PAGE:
In this story, NASA scientists suggested between 1.5 trillion and 2 trillion tons of ice in Greenland, Antarctica and Alaska have melted at an accelerating rate since 2003, in the latest signs of what they say is global warming. Using new satellite technology that measures changes in mass in mountain glaciers and ice sheets, NASA geophysicist Scott Luthcke concluded that the losses amounted to enough water to fill the Chesapeake Bay 21 times in a paper presented at the AGU conference.

The data reflects findings from NASA colleague Jay Zwally, who uses different satellite technology to observe changing ice volume in Greenland, the Arctic and Antarctica. In the past five years, Greenland has lost between 150 gigatons and 160 gigatons each year, (one gigaton equals one billion tons) or enough to raise global sea levels about .5 mm per year, said Zwally, who will also present his findings at the conference this week. GRACE measured that mountain glaciers in the Gulf of Alaska lost about 84 gigatons each year, about five times the average annual flow of the Colorado River through the Grand Canyon, according to Zwally.

The claims conflict with the reality that just recently glaciologist Bruce Molnia reported a bitterly cold Alaskan summer following a winter with extreme cold and record snows resulted in Alaska glaciers to expand, rather than shrink for the first time in at least 250 years.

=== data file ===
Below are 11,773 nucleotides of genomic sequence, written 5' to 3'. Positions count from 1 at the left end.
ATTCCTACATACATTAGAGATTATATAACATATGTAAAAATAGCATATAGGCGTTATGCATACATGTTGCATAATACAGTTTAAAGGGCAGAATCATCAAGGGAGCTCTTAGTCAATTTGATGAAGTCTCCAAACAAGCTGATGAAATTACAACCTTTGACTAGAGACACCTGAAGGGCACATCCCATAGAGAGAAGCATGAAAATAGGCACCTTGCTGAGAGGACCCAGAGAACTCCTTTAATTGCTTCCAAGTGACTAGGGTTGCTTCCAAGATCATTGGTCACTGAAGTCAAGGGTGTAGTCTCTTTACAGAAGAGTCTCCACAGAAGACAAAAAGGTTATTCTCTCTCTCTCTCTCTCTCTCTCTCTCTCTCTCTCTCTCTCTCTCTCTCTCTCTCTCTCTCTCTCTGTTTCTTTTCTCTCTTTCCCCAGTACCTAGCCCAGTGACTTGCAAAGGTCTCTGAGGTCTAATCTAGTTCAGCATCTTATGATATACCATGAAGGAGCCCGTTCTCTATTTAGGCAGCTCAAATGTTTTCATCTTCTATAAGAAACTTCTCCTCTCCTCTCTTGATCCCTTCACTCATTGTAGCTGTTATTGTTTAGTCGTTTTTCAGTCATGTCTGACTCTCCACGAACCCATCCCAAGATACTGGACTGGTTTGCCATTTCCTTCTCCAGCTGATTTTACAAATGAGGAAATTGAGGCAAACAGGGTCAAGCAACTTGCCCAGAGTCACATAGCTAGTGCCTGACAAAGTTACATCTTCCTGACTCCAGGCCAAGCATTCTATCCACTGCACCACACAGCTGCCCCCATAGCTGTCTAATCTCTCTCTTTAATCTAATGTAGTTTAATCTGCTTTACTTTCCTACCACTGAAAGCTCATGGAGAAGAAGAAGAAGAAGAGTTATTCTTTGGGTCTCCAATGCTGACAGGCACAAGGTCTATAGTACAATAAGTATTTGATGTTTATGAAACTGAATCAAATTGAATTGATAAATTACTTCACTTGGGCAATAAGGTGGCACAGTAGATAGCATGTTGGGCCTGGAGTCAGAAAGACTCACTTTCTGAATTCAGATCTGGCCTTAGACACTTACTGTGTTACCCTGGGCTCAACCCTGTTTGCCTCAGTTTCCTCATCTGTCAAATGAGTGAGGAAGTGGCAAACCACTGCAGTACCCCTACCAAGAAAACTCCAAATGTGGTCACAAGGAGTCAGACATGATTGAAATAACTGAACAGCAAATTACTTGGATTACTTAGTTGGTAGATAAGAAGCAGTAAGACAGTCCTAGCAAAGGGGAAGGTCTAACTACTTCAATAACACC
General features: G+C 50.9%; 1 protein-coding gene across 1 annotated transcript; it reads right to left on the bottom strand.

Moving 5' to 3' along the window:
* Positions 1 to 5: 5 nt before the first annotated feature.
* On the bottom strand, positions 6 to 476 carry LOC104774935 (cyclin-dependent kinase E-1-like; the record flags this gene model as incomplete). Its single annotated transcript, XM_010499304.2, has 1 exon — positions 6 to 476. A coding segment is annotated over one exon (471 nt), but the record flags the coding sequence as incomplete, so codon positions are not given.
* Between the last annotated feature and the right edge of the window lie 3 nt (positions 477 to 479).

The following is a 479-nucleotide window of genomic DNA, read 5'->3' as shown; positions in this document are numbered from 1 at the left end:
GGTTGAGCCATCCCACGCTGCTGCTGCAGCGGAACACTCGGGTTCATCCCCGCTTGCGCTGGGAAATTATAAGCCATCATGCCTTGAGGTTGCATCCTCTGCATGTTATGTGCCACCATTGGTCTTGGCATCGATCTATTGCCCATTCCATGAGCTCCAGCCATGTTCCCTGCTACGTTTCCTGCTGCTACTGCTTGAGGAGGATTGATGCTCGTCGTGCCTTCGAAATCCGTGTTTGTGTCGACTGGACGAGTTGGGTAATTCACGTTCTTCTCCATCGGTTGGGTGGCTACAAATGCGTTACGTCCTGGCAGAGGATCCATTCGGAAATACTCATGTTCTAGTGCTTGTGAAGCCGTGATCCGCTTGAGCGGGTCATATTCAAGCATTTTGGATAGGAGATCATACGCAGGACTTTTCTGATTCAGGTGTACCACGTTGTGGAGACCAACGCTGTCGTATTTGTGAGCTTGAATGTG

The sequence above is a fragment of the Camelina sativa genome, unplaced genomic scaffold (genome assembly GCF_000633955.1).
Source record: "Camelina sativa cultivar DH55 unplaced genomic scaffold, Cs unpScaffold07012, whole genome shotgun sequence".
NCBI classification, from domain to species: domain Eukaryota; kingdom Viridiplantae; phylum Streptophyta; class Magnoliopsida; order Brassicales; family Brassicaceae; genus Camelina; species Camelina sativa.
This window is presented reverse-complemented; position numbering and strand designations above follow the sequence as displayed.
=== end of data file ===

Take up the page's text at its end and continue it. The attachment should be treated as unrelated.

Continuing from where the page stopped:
Also in 2007, NASA scientists reported that after years of research, their team had assembled data showing that normal, decade-long changes in Arctic Ocean currents driven by a circulation known as the Arctic Oscillation was largely responsible for the major Arctic climate shifts observed over the past several years. These periodic reversals in the ocean currents move warmer and cooler water around to new places, greatly affecting the climate.

NSIDC also presented a paper at the AGU this week on the disappearing ice. In this BBC story, scientists say they now have unambiguous evidence that the warming in the Arctic is accelerating. Computer models have long predicted that decreasing sea ice should amplify temperature changes in the northern polar region. Julienne Stroeve, from the US National Snow and Ice Data Center (NSIDC), told a meeting of the American Geophysical Union that this process was under way.

Ironically just last year a NSIDC story correctly summarized the findings of many researchers and peer review papers that natural warming and cooling cycles in the Atlantic and Pacific were the real drivers for the cyclical changes in arctic ice over the centuries (as we have shown most recently here).

As for the Greenland melt. Though Greenland was very cold and icy last winter, high latitude blocking this spring and summer into the fall likely led to more melt. These blocks are favored by solar minimum westerly QBO conditions in summer. The block has been displaced south and east the last month allowing frigid conditions and snowfall to return.

climate greenland
© unknownApril to October 500m heights. Orange and red are warm ridges. Note the warmth over Greenland, northeast Canada with cold trough Alaska (and UK)
Read much more on the Arctic and Greenland here.